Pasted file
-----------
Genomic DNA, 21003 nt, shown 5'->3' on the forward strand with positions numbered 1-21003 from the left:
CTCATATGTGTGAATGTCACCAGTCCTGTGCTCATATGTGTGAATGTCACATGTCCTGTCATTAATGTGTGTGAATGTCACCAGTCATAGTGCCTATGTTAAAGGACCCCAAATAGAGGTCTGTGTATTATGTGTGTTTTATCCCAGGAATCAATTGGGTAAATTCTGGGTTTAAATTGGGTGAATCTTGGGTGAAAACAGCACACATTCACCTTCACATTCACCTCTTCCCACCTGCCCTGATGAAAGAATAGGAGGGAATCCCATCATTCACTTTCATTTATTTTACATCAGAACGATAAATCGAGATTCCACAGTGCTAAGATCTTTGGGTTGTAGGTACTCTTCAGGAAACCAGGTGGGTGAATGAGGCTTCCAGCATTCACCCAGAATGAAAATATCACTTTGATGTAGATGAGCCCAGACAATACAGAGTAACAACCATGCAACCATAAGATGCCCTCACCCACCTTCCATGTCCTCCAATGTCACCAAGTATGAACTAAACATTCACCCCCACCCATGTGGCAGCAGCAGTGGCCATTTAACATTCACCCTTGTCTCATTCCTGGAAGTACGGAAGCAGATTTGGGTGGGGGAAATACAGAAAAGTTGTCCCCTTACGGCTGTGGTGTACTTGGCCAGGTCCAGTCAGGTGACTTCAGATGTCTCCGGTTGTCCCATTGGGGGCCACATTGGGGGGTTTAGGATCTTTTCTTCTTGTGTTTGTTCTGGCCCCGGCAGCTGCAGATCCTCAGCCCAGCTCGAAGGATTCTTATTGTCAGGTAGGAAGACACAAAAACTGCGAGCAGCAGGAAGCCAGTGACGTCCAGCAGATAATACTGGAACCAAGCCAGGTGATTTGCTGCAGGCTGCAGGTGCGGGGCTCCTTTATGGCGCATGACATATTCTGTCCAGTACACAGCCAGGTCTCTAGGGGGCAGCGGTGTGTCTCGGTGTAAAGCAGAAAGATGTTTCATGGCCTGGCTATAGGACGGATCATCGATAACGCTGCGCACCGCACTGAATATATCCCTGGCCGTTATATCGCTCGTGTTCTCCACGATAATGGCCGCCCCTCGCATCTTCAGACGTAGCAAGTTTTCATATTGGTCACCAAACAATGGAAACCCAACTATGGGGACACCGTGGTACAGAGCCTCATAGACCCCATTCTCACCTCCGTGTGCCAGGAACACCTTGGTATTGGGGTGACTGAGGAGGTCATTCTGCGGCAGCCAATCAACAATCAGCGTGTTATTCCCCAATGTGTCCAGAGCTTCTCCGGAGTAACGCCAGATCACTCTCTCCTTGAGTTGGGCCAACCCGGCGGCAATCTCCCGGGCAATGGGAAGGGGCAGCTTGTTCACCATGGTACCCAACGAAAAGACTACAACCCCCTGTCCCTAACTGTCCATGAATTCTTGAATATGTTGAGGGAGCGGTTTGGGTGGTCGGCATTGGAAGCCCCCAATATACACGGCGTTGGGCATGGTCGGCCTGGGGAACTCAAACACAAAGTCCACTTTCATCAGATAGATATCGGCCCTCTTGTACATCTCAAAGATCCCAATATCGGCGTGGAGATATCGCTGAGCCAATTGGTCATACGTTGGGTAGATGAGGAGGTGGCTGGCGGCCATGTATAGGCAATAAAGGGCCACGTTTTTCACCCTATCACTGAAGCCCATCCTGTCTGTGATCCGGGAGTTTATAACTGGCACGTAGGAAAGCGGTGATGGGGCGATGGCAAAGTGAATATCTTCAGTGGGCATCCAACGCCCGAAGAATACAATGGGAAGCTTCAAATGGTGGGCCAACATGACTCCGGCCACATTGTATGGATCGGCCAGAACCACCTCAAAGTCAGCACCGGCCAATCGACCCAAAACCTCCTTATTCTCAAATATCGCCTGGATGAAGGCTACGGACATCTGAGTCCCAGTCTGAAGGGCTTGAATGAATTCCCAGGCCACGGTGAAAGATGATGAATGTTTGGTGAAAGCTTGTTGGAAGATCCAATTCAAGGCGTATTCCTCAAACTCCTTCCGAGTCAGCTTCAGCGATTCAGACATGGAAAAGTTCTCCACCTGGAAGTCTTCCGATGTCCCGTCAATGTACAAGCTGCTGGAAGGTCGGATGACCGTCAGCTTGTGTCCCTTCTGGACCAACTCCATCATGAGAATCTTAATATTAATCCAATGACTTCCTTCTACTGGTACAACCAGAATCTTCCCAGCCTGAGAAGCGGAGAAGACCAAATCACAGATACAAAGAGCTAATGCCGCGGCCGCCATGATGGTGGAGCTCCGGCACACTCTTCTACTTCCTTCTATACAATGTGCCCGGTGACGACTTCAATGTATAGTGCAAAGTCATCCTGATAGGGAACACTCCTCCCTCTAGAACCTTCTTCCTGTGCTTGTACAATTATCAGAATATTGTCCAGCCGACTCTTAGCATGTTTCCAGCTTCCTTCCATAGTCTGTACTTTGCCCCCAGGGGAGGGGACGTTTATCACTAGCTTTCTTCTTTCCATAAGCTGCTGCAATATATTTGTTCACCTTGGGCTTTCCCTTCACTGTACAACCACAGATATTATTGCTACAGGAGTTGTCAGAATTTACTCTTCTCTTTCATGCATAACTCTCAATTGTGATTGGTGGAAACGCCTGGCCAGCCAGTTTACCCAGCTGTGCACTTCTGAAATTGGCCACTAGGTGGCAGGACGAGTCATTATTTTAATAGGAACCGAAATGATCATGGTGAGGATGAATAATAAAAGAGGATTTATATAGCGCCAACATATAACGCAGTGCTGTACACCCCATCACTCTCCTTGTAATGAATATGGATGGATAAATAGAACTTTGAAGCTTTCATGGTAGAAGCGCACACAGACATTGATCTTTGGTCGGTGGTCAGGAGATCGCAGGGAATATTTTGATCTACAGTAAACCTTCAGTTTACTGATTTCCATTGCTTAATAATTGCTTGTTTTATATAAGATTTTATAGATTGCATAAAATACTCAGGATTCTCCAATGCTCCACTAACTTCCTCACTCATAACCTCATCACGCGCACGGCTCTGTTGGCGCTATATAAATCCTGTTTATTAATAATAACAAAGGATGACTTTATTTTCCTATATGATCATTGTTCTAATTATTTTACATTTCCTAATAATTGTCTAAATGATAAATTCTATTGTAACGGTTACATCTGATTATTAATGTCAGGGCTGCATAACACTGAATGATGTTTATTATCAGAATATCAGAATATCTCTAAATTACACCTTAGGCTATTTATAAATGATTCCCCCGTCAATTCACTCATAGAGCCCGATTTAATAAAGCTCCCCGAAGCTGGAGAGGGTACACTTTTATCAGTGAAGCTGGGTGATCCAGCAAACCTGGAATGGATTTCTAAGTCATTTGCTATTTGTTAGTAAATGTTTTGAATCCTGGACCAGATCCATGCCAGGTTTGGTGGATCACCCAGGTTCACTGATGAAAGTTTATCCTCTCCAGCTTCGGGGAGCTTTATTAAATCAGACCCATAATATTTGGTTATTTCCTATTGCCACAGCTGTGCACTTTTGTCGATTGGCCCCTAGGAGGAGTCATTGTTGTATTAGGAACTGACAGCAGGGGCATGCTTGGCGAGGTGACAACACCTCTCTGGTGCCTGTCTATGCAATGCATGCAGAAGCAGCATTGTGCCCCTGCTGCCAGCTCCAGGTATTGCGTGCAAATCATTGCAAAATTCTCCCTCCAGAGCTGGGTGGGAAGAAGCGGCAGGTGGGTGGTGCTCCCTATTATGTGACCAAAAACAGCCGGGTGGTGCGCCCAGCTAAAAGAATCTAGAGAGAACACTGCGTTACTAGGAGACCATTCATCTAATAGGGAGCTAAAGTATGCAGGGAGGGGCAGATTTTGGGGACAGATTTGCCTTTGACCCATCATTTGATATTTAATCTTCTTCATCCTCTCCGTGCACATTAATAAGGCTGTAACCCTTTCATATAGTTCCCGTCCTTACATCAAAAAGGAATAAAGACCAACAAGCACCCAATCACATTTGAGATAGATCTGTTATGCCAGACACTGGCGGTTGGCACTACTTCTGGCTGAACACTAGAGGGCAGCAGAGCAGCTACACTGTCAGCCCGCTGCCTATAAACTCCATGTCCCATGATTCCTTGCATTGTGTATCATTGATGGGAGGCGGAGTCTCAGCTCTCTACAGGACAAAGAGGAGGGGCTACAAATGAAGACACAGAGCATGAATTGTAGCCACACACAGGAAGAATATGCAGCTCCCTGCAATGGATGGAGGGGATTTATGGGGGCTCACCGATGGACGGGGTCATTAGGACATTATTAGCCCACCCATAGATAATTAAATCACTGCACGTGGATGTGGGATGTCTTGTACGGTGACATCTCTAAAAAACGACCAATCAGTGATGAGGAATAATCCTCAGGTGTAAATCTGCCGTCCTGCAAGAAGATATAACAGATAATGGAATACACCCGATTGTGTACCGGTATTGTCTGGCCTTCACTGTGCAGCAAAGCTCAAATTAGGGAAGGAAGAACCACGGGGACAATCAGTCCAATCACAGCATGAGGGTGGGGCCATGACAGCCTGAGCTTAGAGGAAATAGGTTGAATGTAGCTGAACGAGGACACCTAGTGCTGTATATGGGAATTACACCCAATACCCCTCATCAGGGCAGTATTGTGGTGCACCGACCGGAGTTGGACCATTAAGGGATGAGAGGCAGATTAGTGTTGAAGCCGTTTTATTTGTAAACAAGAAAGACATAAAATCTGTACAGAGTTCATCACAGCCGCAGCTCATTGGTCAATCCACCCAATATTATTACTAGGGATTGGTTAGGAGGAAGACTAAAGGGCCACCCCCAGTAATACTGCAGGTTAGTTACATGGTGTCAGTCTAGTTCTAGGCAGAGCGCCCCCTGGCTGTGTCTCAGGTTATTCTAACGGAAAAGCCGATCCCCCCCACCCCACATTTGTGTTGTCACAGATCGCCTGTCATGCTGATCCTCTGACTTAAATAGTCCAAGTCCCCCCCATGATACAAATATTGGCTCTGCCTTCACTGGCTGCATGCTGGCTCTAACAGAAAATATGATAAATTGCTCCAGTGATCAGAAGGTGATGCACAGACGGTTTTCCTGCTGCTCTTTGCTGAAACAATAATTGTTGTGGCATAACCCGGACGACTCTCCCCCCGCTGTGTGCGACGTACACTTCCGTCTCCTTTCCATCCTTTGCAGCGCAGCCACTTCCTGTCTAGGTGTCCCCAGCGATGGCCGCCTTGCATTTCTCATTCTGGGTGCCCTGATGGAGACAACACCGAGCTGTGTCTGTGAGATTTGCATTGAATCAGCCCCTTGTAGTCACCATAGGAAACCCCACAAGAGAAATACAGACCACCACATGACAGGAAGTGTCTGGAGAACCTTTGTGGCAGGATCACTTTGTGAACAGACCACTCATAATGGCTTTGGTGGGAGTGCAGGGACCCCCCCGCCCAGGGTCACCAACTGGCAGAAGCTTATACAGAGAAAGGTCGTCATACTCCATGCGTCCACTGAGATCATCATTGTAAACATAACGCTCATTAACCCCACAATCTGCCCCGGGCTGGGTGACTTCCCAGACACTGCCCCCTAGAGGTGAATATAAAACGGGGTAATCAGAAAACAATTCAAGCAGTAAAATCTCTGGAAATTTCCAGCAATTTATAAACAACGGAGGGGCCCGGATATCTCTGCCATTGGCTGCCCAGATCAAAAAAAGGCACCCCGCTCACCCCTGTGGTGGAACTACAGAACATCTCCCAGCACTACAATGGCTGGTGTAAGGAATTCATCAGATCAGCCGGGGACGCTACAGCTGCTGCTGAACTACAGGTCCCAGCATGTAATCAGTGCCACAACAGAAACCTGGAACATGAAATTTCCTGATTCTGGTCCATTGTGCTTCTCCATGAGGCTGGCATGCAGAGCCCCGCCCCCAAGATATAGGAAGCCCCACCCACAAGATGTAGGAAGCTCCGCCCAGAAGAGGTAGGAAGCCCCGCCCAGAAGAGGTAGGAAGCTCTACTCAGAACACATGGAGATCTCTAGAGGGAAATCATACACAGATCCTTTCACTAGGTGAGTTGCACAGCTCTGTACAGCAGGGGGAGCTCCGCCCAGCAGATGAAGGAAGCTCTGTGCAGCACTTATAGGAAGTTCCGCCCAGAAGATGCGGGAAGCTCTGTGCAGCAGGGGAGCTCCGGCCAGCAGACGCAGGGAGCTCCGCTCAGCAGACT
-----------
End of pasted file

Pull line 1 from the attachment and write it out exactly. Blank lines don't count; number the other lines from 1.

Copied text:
Genomic DNA, 21003 nt, shown 5'->3' on the forward strand with positions numbered 1-21003 from the left: